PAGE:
Dream, while the innumerable choir of day
Welcome the dawn.

Pasted from http://www.poetrymagnumopus.com/index.php?showtopic=668

My thanks to Judi Van Gorder for the wonderful PMO resoruce site.
Now my friends, do not try to fit the above poem to the template displayed below, unless for your own edification, because the poem does not conform to the specifications. And that is okay, for the text above states that it is PATTERNED AFTER, and that much is true.

What I could not find out is who did the patterning? No matter. We can now write The Bridges to these specifications:
Syllabic: 12/12/4/12/10/4
stanzaic, any number of sestets (6 line stanzas).
Rhyme scheme: aabccb ddeffe etc.
Metric: Iambic hexamter, iambic pentameter, iambic dimeter

My example poem

The Pregnant Bride (The Bridges)

“How are you feeling”? asked my doc , and I replied.
“I’m eighty-five and have a young and pregnant bride!”
I’m feeling great.”
She’s eighteen, beautiful, and gonna have my child.
It’s wonderful. I think that’s very wild!
I’m no light-weight.”

The doctor thought it over then made this retort,
“I knew an avid hunter once, a hearty sport.
who erred one day.
He grabbed an umbrella when reaching for his gun
and aimed it at a bear which had begun
to run his way.”

“He pulled the handle. Do you know what happened next?
The bear dropped dead in front of him!”- I was perplexed.
“That cannot be”,
I said, “Someone else must have shot that doggone bear.”
“Correct”, the doctor said, “I do declare
I see you see.”
© Lawrencealot – June 17, 2014

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The Bridges

The Blunden

The Blunden is named for the English World War I poet, Edmund Blunden (1896- 1933 or 1974??), a stanzaic form with variable meter patterned after his poem The Survival. Blunden unlike most “War Poets”, wrote about the loss of beauty in the war torn landscape of France. The easy rhythm of the form brings a kind of melancholy to the poem. This poem could almost be considered a débat. Two voices are heard, the mind’s need to cope versus the soul’s devastation at the mindless destruction.

The Blunden is:

  • metered, L1, L3, L4, L5 iambic tetrameter and L2, L6 iambic trimeter.
  • stanzaic, any number of sexains or sixains (6 line stanzas).
  • rhymed, rhyme scheme abccab deffde etc.
    The Survival by Edmund Blunden

To-day’s house makes to-morrow’s road;
I knew these heaps of stone
When they were walls of grace and might,
The country’s honour, art’s delight
That over fountain’d silence show’d
Fame’s final bastion.

Inheritance has found fresh work,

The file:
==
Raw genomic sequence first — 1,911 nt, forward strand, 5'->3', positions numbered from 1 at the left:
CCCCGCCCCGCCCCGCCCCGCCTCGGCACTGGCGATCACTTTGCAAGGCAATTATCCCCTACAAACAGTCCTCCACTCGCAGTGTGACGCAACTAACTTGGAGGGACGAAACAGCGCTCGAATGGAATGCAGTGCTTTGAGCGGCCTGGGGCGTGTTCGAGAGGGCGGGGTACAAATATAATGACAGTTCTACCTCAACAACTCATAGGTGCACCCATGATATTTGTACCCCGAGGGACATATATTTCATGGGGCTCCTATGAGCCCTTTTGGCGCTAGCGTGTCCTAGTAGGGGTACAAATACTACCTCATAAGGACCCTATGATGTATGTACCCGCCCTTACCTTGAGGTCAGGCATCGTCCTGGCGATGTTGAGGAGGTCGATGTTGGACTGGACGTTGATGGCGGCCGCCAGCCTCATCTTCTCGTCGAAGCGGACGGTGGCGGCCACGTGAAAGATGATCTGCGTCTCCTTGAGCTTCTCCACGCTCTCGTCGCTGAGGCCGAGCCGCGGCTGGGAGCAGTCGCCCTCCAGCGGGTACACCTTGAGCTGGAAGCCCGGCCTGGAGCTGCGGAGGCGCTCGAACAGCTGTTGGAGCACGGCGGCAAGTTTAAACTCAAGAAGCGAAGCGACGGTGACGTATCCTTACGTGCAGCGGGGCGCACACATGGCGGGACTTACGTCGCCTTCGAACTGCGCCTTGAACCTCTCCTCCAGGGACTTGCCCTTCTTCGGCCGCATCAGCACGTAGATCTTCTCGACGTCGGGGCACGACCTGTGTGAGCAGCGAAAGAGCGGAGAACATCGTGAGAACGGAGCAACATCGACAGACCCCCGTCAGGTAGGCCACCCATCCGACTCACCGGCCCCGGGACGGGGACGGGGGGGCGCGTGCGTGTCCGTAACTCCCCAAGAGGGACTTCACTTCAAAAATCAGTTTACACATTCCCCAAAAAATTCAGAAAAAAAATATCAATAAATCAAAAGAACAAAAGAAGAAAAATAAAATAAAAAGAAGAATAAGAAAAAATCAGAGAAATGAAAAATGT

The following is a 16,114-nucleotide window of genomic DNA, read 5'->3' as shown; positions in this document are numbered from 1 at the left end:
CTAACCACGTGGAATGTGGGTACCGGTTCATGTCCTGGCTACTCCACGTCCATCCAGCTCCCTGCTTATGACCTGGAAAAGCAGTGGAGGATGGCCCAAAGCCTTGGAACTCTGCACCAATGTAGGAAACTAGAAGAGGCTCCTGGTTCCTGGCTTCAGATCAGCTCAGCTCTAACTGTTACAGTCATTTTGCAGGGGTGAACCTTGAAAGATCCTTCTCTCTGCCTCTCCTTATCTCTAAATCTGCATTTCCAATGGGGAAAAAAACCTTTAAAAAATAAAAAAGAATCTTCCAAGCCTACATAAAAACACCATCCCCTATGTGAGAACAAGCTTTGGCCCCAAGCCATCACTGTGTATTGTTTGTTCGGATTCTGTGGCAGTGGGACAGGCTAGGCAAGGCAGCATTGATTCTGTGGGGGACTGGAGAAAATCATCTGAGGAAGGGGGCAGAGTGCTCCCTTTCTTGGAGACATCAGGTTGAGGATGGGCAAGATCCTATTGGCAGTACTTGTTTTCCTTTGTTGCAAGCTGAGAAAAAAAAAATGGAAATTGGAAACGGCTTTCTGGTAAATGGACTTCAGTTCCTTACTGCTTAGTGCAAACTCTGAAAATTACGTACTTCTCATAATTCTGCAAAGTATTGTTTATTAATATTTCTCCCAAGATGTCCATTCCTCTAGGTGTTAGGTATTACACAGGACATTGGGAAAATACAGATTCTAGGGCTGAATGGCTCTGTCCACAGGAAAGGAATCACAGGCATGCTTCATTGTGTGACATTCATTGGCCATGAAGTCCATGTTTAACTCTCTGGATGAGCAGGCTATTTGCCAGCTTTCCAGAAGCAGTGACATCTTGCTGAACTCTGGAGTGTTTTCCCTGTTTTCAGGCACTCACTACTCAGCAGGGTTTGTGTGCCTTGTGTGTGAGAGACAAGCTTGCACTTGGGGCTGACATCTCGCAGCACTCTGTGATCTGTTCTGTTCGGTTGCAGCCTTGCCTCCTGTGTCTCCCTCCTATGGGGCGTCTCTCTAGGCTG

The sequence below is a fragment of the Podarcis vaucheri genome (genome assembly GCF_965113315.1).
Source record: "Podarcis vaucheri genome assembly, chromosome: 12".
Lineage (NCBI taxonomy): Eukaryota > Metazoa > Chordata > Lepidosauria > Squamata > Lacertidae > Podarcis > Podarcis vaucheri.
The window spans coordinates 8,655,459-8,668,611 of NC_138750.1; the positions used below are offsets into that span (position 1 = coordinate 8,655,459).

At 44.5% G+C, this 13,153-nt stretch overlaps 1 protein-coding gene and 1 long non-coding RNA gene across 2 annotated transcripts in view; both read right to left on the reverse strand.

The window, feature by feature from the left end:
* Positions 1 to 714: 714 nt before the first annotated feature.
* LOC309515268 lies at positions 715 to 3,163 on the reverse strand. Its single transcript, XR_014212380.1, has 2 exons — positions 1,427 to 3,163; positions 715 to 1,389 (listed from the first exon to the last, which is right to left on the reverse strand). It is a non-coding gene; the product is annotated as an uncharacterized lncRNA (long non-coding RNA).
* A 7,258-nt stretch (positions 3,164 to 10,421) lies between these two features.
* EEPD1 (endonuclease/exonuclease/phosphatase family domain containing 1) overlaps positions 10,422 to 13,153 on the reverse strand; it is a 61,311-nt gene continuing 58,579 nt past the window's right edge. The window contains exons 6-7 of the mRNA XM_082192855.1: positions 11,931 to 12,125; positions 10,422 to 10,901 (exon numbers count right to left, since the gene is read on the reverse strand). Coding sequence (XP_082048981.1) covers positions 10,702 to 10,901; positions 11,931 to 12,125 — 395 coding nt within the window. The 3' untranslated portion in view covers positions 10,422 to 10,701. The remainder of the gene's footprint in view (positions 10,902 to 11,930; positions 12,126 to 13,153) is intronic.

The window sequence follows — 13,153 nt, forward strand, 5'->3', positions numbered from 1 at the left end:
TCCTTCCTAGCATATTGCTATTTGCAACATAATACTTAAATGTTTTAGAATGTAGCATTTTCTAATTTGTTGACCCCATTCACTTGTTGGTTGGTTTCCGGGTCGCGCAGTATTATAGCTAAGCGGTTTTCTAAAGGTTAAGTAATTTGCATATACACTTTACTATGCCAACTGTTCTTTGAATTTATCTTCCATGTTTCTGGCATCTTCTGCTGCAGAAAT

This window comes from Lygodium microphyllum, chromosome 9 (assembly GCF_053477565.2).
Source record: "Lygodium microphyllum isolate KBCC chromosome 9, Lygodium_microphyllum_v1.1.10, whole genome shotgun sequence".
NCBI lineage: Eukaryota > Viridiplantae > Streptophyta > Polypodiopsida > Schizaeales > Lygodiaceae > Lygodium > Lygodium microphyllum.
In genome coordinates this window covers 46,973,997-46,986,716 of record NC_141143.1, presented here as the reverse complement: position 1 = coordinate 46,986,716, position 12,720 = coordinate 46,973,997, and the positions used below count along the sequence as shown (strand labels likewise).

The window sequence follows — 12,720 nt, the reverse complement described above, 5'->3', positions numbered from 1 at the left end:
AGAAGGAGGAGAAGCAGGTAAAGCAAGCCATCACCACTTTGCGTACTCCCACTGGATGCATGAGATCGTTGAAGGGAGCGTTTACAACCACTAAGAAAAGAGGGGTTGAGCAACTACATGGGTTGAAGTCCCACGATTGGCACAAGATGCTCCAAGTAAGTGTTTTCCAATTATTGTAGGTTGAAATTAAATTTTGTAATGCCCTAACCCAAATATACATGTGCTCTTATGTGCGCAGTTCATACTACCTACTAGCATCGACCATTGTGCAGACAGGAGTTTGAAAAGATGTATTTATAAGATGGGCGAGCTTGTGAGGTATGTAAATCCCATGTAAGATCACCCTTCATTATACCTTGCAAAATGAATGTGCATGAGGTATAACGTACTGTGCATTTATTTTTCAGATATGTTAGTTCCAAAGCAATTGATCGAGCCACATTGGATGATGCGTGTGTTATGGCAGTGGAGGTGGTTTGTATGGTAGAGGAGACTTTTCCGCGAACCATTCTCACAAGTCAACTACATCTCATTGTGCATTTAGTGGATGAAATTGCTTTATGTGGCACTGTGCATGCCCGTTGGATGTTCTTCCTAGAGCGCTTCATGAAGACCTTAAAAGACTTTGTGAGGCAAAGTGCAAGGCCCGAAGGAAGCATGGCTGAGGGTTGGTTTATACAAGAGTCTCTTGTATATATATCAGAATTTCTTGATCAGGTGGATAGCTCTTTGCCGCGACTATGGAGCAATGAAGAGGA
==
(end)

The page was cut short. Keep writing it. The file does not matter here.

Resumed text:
Disunion union breeds;
Beauty the strong, its difference lost,
Has matter fit for flood and frost.
Here’s the true blood that will not shirk
Life’s new-commanding needs.

With curious costly zeal, O man,
Raise orrery and ode;
How shines your tower, the only one
Of that especial site and stone!
And even the dream’s confusion can
Sustain to-morrow’s road.

Pasted from http://www.poetrymagnumopus.com/index.php?showtopic=668

My thanks ot Judi Van Gorder for the fine resource site above.

My example:

Wake Up (The Blunden)

A successor of Mohammed
that is a caliph’s claim.
Control and domination rules
(embraced by fanatics and fools)
Why would one grasp a burning thread
with slavery it’s aim?

Five thousand other dogmas give
adherents special hope.
All based on miracles and fraud
each claiming theirs is truly God.
But most will let opponents live.
Will truest Muslims?- Nope.

© Lawrencealot – June 17, 2014

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Syllabic: 8/6/8/8/8/6

The Blunden

The Binyon

The Binyon is an envelope verse form with refrain patterned after the poem O World, Be Nobler by 19th century English poet Laurence Binyon. Binyon is known as a World War I poet. O World, is not his best known work, he is better known for For the Fallen which is often used in military memorial services.
The Binyon is:
• a heptastich, a poem in 7 lines.
• metered, iambic tetrameter.
• rhymed, rhyme scheme AbccbaA.
• composed with a refrain, the 1st line is repeated as the last line.
O World, Be Nobler Laurence Binyon (1869-1943)
O WORLD, be nobler, for her sake!
If she but knew thee what thou art,
What wrongs are borne, what deeds are done
In thee, beneath thy daily sun,
Know’st thou not that her tender heart
For pain and very shame would break?
O World, be nobler, for her sake!

Pasted from <http://www.poetrymagnumopus.com/index.php?showtopic=668>
My thanks to Judi Van Gorder for the wonderful PMO resource.

My example poem

Election Comes First (The Binyon)

I want you all to rest assured
I can be trusted with your vote.
The moneyed crowd does not own me,
I’m independent as can be.
I’ve got no mistress, plane, or boat,
I will someday though, mark my word.
I want you all to rest assured.

© Lawrencealot – June 12, 2014

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The Binyon

The Arnold

The Arnold is a stanzaic pattern that links stanzas with rhyme. It is named for English poet Matthew Arnold (1822-1888) and patterned after his poem The Hymn of Empedocles. Arnold was actually better known for writing the classic Dover Beach.

The Arnold is:
• stanzaic, written in any even number of cinquains.
• metered, L1 through L4 are trimeter, L5 is hexameter.
• rhymed. L1 through L4 are alternating rhyme, L5 rhymes with line 5 of the next stanza. The L5 rhyme changes every 2 stanzas. Rhyme scheme: ababc dedec fgfgh ijijh etc.
• L1 through L4 are indented 9 spaces. Now that is getting specific.
The Hymn of Empedocles by Mathew Arnold

IS it so small a thing
To have enjoy’d the sun,
To have lived light in the spring,